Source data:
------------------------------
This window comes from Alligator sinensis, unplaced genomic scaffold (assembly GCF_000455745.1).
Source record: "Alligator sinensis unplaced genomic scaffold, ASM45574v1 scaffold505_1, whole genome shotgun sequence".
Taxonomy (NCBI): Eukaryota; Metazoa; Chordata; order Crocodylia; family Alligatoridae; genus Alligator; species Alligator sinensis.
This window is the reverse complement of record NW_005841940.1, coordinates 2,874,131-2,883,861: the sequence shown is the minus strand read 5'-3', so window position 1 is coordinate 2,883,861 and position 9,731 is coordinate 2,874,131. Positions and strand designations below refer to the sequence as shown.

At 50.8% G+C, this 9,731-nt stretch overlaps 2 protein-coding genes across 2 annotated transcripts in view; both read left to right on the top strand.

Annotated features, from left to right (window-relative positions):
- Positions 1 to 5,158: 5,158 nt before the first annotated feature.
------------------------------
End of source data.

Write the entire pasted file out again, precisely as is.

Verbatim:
This window comes from Alligator sinensis, unplaced genomic scaffold (assembly GCF_000455745.1).
Source record: "Alligator sinensis unplaced genomic scaffold, ASM45574v1 scaffold505_1, whole genome shotgun sequence".
Taxonomy (NCBI): Eukaryota; Metazoa; Chordata; order Crocodylia; family Alligatoridae; genus Alligator; species Alligator sinensis.
This window is the reverse complement of record NW_005841940.1, coordinates 2,874,131-2,883,861: the sequence shown is the minus strand read 5'-3', so window position 1 is coordinate 2,883,861 and position 9,731 is coordinate 2,874,131. Positions and strand designations below refer to the sequence as shown.

At 50.8% G+C, this 9,731-nt stretch overlaps 2 protein-coding genes across 2 annotated transcripts in view; both read left to right on the top strand.

Annotated features, from left to right (window-relative positions):
- Positions 1 to 5,158: 5,158 nt before the first annotated feature.